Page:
Cannon’s steadfast affinity for PBR had fans wondering if there was some sort of a sponsorship deal between the wrestler and the company. There was not, and Cannon often had to explain that it was simply a brand that he personally enjoyed.

“One day out of the blue I got an email from some guy’s personal email address telling me that he worked for PBR and my name was coming up in marketing meetings,” Cannon said. “He wondered if I wanted to become the official pro wrestler of the PBR brand. I wrote it off as a joke, but it actually turned out to be legit.”

Cannon said that he was so elated at the title of official pro wrestler of PBR that he would have been happy to receive a dollar and a can of beer and nothing more.

“It did turn out to be more than I ever expected,” Cannon said. “They started sending me promotional materials like hats and can koozies and I would hand them out to fans at shows and they would thank me on social media and it would help promote the brand. One day I got a call asking where they should send the sponsorship check. It was unexpected and I was floored, but I have been getting a check each month ever since.”

One highlight of Cannon’s career was working on the MTV television show “Wrestling Society X.” The program featured pro wrestling matches and live music.

“I came home from filming that show and I had a pile of money and I knew I wanted to use it enhance the local wrestling scene here in Minnesota,” Cannon said.

He began promoting his own shows under the First Wrestling banner. That endeavor eventually morphed into what is now known as Wrestlepalooza.

“We put on Wrestlepalooza shows two or three times a year at First Avenue in Minneapolis,” he said. “It is basically an 18-plus party featuring wrestling, music, burlesque and stand-up comedy. People actually love it and we’re looking at branching out to do some dates in Iowa and some other places.”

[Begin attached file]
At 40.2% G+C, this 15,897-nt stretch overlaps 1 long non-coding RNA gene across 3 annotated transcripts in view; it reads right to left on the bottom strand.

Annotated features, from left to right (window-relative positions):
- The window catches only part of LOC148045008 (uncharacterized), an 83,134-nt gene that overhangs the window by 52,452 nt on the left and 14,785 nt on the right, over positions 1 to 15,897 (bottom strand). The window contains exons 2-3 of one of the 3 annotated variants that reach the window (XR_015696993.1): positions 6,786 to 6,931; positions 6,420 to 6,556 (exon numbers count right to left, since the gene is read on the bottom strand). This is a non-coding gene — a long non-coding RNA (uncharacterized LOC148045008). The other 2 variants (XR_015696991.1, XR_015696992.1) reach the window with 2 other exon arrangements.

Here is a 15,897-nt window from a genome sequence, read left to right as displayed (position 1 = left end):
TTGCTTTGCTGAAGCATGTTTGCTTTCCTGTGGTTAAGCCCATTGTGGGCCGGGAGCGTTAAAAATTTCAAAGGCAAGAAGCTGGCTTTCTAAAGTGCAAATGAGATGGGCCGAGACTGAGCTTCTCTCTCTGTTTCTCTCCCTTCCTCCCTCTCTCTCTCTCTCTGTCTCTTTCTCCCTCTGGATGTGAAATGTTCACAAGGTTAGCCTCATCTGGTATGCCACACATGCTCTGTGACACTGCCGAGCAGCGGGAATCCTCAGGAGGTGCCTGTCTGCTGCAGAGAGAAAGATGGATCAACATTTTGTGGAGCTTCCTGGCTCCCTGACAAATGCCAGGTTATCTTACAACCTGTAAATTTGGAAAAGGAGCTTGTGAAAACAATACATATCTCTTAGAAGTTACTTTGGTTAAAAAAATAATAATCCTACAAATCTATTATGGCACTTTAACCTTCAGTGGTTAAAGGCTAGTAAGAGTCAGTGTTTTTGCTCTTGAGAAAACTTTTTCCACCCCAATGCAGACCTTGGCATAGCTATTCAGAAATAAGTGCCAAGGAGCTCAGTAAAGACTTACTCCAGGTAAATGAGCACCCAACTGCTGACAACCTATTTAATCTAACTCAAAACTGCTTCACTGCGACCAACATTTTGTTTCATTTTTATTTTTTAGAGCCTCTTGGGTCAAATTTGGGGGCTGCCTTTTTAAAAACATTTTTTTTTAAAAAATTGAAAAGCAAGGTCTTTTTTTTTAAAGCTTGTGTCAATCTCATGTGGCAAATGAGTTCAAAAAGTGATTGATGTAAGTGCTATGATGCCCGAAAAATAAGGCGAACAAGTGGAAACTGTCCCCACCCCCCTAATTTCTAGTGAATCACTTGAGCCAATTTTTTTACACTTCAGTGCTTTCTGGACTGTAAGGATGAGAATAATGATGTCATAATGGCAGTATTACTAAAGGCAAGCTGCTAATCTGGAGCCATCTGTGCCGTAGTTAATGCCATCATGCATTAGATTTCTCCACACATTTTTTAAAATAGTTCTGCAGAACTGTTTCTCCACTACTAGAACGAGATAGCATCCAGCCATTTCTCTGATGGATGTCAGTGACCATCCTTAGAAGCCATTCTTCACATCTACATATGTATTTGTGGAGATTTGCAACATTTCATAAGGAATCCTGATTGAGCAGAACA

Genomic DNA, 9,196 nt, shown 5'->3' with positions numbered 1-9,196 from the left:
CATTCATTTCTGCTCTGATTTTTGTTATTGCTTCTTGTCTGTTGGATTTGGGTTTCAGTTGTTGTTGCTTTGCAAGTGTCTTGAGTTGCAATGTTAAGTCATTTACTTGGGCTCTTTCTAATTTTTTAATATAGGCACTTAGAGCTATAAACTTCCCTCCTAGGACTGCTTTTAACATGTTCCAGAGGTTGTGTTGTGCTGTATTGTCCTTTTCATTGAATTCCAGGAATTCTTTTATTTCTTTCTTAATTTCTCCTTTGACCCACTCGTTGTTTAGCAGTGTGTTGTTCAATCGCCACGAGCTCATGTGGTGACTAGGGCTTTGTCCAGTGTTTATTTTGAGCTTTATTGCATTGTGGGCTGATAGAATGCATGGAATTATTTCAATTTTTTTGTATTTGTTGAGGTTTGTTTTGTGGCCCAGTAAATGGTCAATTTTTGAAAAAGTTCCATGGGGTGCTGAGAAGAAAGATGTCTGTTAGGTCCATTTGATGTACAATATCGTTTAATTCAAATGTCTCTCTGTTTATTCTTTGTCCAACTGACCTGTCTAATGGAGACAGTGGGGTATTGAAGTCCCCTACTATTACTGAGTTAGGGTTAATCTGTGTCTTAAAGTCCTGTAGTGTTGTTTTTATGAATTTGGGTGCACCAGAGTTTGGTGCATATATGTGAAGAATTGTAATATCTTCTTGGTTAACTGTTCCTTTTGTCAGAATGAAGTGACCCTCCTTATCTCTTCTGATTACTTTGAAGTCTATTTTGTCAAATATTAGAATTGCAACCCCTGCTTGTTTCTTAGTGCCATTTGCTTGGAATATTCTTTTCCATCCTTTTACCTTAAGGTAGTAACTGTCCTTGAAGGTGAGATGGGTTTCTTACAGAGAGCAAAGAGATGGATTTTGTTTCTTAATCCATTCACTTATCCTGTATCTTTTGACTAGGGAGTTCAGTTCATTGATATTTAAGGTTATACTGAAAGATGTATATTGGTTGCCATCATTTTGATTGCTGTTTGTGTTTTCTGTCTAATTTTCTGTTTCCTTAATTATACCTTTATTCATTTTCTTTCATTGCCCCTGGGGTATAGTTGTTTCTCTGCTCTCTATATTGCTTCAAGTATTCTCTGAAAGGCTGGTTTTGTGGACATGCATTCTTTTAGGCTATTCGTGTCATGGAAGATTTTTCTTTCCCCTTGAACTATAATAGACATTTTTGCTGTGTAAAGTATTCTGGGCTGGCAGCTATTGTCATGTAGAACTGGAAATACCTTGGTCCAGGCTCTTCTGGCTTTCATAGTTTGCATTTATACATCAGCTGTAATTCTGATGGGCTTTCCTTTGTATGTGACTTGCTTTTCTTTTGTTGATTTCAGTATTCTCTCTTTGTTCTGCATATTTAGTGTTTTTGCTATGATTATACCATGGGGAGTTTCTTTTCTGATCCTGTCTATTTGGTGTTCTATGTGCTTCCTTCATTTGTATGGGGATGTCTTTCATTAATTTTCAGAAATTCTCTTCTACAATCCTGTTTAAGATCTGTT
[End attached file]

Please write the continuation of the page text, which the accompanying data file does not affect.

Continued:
Professional wrestling, as most know, is a scripted form of sports entertainment. However, that does not mean that the action isn’t hard-hitting. Bumps and bruises do come with the territory, and Cannon is certainly not immune. A few of his injury highlights include several concussions, a broken collar bone and torn tissue in his foot.

“When I tore the tissue in my foot, it was because I was on a ladder in the ring and someone tipped it over and I went crashing through a table and my foot hit the floor a bit harder than expected,” Cannon said. “I couldn’t get my doctor to quite understand the scenario when he asked me how it happened. Eventually I just had to tell him I was changing a light bulb in the garage and fell off a ladder. That he could understand.”

Wrestling all over the world, making money, coming back from injury and promoting his own shows has been a dream come true for Cannon, but arguably the biggest moment in his career to date came in March when he was emailed by the biggest wrestling company on the planet.

“I got a message from somebody who worked with the WWE (World Wrestling Entertainment) and they wanted to know if I could be available on certain dates,” Cannon said. “I cleared my calendar and I showed up.”

Cannon traveled to several WWE shows and hung out backstage waiting to be called up. On March 7, it happened.

“They gave me a tryout match before the cameras were running and they said I did good and then later that night they said that they needed me for a spot,” he said. “They used me in a match against Akira Tozawa and it was filmed for the WWE show ‘NXT.’ All the feedback was positive and I can only hope that I get called up to do some more.”

Although the call from the WWE would be ideal for Cannon, he does have other plans for his future in the business. Currently, he is a trainer at a wrestling school in Minneapolis called The Academy and has plans to stick with it for the foreseeable future.

“I will stay in the ring wrestling for as long as I feel I can positively contribute to matches,” Cannon says. “Other than that, I have show promotion and the training to keep me busy. I have no plans to slow down any time soon.”